Architecture of oppression : slave fortresses and their relevance to contemporary American urban prison architecture
Author(s)Whisby, Afiya A
Massachusetts Institute of Technology. Dept. of Architecture.
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No discussion on architecture and race would be complete without a look at the slave fortresses of the Trans-Atlantic Slave Trade. The importation of African slaves to the Americas was the economic catalyst that subsequently catapulted America in a world superpower, and questionably into imperial leadership. Speckled along the coast of West Africa, the architecture of the slave trade is as monumental and systematically oppressive as the institution it sustained. Due to the rise in prison privatization and the common practice of leasing prison labor to corporations while paying the offenders a menial fee, the American prison industry is operating more and more like slave fortresses. Spatially, the spaces are particularly similar in the areas of exterior formal qualities and parallel evolution of urban planning.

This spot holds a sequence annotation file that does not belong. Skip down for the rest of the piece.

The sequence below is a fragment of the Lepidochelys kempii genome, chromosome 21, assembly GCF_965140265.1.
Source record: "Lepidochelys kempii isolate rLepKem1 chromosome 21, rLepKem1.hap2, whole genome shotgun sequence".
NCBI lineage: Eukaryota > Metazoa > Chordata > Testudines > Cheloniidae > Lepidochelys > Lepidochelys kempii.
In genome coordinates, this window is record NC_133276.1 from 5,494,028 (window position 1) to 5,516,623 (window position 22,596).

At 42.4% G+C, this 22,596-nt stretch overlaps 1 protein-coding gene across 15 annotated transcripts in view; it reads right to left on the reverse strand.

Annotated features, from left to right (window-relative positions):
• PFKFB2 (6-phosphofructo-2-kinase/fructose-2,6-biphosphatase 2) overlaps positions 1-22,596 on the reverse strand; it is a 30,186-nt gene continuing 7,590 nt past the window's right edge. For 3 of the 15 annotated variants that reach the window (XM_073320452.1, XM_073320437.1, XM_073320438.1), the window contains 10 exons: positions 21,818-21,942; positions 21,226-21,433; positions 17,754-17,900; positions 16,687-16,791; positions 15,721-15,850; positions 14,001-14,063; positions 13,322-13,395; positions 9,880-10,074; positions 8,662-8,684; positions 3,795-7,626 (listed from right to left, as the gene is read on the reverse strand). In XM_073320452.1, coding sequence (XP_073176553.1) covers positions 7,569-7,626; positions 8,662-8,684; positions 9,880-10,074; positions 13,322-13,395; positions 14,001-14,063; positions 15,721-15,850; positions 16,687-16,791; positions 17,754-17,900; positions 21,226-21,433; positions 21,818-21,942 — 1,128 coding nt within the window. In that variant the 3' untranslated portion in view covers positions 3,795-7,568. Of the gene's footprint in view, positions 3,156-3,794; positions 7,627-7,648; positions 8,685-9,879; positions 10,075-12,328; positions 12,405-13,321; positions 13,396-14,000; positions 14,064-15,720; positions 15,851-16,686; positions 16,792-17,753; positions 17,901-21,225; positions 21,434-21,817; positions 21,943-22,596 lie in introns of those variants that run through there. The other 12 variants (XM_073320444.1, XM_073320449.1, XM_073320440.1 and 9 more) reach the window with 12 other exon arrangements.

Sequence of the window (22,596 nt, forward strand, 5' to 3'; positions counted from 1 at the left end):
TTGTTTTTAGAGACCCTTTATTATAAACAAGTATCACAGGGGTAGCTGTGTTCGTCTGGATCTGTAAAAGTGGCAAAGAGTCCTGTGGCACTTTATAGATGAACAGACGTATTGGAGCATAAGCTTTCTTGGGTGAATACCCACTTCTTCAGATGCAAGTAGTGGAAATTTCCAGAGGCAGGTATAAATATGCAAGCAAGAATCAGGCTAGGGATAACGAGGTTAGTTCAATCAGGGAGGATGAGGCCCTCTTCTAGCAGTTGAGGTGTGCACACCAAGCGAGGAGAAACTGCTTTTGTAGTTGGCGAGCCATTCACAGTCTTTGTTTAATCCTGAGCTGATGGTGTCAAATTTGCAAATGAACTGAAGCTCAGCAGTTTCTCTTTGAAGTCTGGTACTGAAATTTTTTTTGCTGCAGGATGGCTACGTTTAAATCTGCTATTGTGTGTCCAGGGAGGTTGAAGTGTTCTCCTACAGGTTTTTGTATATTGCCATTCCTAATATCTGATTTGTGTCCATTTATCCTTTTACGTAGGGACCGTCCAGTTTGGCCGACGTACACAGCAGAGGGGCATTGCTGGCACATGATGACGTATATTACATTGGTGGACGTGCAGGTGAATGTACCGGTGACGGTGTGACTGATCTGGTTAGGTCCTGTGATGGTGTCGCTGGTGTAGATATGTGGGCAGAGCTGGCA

Thesis (S.B. in Architectural Design)--Massachusetts Institute of Technology, Dept. of Architecture, February 2005."December 2004." Cataloged from PDF version of thesis.Includes bibliographical references.
DepartmentMassachusetts Institute of Technology. Dept. of Architecture.
Massachusetts Institute of Technology